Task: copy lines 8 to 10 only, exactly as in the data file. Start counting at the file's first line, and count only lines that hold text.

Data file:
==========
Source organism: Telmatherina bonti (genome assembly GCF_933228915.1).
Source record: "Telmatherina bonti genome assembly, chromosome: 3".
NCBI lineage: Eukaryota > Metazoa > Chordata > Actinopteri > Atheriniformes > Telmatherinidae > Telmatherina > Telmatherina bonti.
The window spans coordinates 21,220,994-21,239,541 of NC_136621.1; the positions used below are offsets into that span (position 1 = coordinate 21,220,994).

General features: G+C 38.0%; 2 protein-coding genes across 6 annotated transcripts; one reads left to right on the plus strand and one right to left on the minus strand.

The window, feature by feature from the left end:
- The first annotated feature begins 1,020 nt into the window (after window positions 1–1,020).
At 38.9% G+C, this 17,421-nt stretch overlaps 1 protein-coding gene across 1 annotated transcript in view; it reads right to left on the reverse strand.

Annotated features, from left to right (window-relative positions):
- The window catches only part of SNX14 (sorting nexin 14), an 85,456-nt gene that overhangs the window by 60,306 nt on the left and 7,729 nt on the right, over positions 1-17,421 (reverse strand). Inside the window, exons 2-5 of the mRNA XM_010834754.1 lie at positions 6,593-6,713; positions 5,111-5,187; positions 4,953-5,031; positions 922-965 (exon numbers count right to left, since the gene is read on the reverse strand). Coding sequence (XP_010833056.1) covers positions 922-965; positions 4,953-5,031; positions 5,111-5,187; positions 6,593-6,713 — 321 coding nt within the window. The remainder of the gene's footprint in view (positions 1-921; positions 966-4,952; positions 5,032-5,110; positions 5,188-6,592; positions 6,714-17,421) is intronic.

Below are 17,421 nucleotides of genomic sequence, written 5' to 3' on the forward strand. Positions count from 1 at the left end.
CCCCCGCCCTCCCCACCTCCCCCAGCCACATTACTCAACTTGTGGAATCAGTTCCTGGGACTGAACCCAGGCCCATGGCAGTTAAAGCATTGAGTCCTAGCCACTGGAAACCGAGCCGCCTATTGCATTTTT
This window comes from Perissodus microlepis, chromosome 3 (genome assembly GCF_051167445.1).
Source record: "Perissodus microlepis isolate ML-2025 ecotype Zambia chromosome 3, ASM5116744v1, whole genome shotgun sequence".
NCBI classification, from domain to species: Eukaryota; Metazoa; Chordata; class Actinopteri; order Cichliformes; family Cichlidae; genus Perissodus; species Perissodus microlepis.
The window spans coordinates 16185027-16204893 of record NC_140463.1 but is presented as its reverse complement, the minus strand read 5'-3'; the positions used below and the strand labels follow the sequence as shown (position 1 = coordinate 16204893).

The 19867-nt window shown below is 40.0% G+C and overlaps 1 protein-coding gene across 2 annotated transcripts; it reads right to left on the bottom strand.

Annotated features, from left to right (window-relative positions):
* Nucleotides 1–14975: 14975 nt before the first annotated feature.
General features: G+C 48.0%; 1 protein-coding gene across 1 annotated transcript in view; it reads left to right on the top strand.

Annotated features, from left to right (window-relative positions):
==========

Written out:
At 38.9% G+C, this 17,421-nt stretch overlaps 1 protein-coding gene across 1 annotated transcript in view; it reads right to left on the reverse strand.

Annotated features, from left to right (window-relative positions):
- The window catches only part of SNX14 (sorting nexin 14), an 85,456-nt gene that overhangs the window by 60,306 nt on the left and 7,729 nt on the right, over positions 1-17,421 (reverse strand). Inside the window, exons 2-5 of the mRNA XM_010834754.1 lie at positions 6,593-6,713; positions 5,111-5,187; positions 4,953-5,031; positions 922-965 (exon numbers count right to left, since the gene is read on the reverse strand). Coding sequence (XP_010833056.1) covers positions 922-965; positions 4,953-5,031; positions 5,111-5,187; positions 6,593-6,713 — 321 coding nt within the window. The remainder of the gene's footprint in view (positions 1-921; positions 966-4,952; positions 5,032-5,110; positions 5,188-6,592; positions 6,714-17,421) is intronic.